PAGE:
Tuesday, News 9’s Aaron Brilbeck told you about a case of possible elder neglect at the Ranchwood Nursing Center in Yukon. Wednesday, he did more digging.
Just five months ago, 94-year-old Helen LaRue looked fine. Now, purple bruises cover her face after her family believes she may have fallen at the Ranchwood Nursing Center in Yukon. The family says LaRue has fallen in the past, but the nursing home didn't do anything to prevent it from happening again.
Medicare records show an inspection at the facility in August revealed 19-health deficiencies. That's more than twice the national average of 7.2 deficiencies per nursing home.
No one from Ranchwood Nursing Center would respond to News 9’s request for a comment.
Nursing home reform advocate Wes Bledsoe of the group "A perfect cause" says these types of incidents are very common in Oklahoma.
"Thousands and thousands of Oklahomans suffer and die for the most ridiculous reasons all boiling down simply to human rights violations,” said Bledsoe.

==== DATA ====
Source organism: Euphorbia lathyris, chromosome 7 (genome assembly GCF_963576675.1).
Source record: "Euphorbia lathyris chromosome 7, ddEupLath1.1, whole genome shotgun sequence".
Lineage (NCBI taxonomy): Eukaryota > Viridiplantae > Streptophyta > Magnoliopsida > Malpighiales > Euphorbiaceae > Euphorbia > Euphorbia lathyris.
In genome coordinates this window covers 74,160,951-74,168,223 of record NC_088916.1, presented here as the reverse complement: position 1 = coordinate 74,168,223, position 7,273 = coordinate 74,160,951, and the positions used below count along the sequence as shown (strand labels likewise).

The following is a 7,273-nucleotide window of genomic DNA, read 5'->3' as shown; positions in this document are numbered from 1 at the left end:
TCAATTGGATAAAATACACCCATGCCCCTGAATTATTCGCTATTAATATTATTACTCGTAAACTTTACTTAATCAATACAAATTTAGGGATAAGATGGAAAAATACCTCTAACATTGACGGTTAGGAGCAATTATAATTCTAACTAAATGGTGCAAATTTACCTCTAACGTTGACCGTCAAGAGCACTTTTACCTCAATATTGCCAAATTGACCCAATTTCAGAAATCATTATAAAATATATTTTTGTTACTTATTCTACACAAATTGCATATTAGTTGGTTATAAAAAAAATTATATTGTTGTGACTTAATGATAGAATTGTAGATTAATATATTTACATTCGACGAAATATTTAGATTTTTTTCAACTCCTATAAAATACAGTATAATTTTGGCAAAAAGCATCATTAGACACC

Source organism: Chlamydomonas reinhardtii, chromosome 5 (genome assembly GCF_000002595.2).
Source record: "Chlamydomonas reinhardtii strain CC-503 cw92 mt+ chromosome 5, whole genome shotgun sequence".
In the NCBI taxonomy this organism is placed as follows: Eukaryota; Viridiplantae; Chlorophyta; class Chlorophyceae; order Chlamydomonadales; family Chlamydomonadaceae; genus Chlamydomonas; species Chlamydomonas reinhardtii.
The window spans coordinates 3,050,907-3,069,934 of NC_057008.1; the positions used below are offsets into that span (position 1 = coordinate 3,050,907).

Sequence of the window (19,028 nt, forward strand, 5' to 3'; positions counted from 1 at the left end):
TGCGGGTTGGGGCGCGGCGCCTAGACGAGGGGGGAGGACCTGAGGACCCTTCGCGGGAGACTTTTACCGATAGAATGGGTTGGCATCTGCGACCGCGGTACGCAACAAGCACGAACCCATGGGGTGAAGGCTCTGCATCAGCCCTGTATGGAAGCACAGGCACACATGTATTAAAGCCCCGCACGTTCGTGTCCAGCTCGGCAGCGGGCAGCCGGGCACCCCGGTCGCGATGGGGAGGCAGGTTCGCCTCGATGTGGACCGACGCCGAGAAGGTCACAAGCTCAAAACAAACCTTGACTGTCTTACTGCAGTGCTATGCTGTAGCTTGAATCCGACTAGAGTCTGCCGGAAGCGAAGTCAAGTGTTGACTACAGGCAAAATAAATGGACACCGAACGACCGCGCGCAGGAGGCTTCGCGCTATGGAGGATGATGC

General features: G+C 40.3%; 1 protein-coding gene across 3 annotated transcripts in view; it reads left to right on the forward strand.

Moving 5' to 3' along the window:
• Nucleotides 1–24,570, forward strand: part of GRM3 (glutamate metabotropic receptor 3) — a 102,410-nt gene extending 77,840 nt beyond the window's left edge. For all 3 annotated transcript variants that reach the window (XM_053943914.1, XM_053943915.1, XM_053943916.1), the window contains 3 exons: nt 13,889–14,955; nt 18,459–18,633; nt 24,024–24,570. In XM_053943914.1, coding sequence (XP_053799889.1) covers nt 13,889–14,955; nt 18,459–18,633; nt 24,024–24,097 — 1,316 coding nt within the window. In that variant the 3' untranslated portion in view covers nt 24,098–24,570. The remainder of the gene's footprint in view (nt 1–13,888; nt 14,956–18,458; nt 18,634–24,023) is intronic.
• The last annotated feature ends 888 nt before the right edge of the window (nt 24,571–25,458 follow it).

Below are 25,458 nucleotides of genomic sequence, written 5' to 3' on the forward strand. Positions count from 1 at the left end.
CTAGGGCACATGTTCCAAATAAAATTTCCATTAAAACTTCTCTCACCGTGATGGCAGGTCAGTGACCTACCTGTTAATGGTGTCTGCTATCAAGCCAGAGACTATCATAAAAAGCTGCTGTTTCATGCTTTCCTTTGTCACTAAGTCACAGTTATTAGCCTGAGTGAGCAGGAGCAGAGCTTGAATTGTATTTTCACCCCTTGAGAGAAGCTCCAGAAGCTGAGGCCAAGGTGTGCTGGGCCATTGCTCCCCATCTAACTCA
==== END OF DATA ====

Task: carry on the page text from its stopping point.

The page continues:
Bledsoe said if you have to put a loved one in a nursing home, set up a camera in that person's room. The state passed a law in 2013 allowing you to do that.
"You have a right to have that camera in their room. If we'd had a camera in this lady's room we'd know exactly what happened,” said Bledsoe.
Bledsoe also recommended visiting nursing homes you are considering in the off hours and keeping records of all incidents. If you believe there has been abuse, he says, "Report it to law enforcement first. Do not go to DHS adult protective services first. Go to law enforcement first."
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